Designed especially for a tablet or phone, you can download the app for free at GooglePlay, the iTunes App store, or go to


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Serendipity 2018 – March 3rd at UBC Robson Square

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Glen Huser: CWILL BC’s president loves “offbeat humour,” by Pam Withers

With a schoolteacher mother who wrote poetry, perhaps Glen Huser was always destined to be a writer. “She read to us every night. We definitely grew up with literature around us.”

The second of four children, Glen grew up in a tiny hamlet in central Alberta, a two-hour drive north of Edmonton. His ambition was to live in a city, which happened when his family moved to Edmonton as he entered twelfth grade.

Soon after, he attended the University of Alberta for teachers’ training, with an art education major. “I was always torn between art and English, and ended up teaching both—at first in junior high, then elementary schools before becoming a teacher-librarian,” he says. “I’ve never illustrated any of my books, but some day I might.”

His masters in English at the U of A in Edmonton led him to write his first book, Grace Lake (NeWest Press), for adults when he had a sabbatical. Though thrilled it was nominated for a First Novel Award in Canada, Glen couldn’t find the time to write more books until he retired from his job as a school board consultant in school libraries. He also wrote children’s book reviews for the Edmonton Journal, as well as movie reviews for small local magazines.

But when he retired in 1996, books began spinning off his plate – ten so far. First came the YA novel Touch of the Clown, nominated for several awards. Then Stitches, published by Groundwood Press, which won the Governor General’s Award (GG).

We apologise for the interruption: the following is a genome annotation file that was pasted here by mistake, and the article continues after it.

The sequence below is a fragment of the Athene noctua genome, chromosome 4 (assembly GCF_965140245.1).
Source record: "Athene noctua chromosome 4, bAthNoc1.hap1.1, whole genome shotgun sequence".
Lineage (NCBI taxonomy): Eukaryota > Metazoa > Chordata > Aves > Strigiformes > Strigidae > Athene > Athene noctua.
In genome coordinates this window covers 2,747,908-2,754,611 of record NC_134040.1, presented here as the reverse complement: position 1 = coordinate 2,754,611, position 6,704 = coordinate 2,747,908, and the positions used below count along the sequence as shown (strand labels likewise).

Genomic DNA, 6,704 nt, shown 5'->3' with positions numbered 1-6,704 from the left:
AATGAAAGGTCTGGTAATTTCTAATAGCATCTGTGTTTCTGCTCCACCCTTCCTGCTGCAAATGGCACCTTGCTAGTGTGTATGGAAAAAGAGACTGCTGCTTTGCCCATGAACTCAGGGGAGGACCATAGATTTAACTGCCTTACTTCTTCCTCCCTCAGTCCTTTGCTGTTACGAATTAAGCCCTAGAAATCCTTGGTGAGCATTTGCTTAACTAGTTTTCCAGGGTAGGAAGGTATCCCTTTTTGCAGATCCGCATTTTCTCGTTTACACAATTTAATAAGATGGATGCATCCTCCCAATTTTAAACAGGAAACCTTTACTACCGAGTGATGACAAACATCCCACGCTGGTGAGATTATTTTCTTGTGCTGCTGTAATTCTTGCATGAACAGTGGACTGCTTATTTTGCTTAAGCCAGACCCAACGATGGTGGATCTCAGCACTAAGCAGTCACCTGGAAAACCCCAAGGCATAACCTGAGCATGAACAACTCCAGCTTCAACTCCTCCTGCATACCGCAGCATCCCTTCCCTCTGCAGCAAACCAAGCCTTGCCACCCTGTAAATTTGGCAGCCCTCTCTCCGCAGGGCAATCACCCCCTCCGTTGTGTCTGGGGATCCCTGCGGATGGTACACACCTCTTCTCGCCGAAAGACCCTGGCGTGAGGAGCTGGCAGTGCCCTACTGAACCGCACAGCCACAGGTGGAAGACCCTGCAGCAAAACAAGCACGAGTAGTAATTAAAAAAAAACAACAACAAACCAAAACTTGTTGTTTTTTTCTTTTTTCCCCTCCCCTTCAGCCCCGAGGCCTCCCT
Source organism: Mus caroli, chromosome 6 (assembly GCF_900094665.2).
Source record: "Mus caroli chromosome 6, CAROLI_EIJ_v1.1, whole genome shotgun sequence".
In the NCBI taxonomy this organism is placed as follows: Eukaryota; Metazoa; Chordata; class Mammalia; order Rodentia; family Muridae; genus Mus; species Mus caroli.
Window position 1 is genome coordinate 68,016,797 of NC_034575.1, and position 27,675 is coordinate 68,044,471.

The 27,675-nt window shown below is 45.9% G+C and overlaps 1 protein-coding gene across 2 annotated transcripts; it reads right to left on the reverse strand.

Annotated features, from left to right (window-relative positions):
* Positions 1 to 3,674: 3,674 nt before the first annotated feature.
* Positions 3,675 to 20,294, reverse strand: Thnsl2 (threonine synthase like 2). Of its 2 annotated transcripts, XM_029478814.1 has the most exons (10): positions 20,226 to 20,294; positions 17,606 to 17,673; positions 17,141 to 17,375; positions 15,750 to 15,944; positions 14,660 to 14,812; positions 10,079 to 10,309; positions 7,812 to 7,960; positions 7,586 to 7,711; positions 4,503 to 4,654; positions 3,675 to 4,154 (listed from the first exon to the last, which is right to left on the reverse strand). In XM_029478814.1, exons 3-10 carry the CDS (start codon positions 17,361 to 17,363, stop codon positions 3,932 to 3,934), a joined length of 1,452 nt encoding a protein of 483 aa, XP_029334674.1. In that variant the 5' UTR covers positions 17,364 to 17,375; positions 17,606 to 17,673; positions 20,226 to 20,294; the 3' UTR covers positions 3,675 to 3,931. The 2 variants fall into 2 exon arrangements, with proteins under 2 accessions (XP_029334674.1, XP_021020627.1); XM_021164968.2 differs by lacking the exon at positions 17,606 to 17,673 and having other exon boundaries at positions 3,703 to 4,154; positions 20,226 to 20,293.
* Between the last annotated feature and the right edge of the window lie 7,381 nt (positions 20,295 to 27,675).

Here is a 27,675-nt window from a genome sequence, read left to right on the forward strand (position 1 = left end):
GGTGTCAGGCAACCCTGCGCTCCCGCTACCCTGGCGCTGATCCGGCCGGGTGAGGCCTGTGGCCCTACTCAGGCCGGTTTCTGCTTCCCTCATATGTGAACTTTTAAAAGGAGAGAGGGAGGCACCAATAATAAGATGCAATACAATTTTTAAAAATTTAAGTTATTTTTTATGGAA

“It was pretty special flying to Ottawa to receive that, with a tuxedo I had to let out at the waist because I’d gained a few pounds since I’d last worn it,” he says.

In 2004, Glen moved to Vancouver, where he taught children’s literature for the Education Department at UBC, then worked for the Department of Creative Writing as an online teacher. He also became involved with CWILL BC, where he has served as our trusty president going on three years now.

In 2007 he published Skinnybones and the Wrinkle Queen, nominated for a GG. And the books just kept coming from then on.

Stitches is my favorite, perhaps because it was the most honored. But Skinnybones sold best, perhaps because of the humour.”

Glen is all about humour. “I would say offbeat humour is my strong point. I also work on characterization. I’d say my work is more character-driven than plot-driven. I’m also interested in style. I know you must not let it take over your book, but you have to build it in. I get a little lyrical in places, although a good editor will at times say that sounds like purple prose and will take a red pencil to it, which is good.”

His most recent interest has been writing lyrics and text for the retelling of Greek stories, for a Montreal music group. Not long ago he was treated to hearing 200 schoolchildren sing his songs in Montreal, accompanied by a small symphony orchestra. He didn’t sing along “because I’m a terrible singer.”

Glen likes to get out of his silent apartment and write in noisy restaurants. He jokes he’s a “writer in restaurants as opposed to a writer in residence. I like the hubbub around me; I like writing there.”

When he’s not writing, he enjoys reading, taking in movies and cooking (“anything with pasta”). He never goes anywhere without a book, but when he’s caught up in writing a novel, “I get pretty obsessive about it. Something takes hold of me that makes me tenacious.”

He’s currently writing a novel that may turn out to be YA or adult. His only goal, he said, is to turn 76 next year – and maybe eventually illustrate one of his novels. Lyrically and with offbeat humour, of course.

Pam Withers has written 17 YA adventure novels.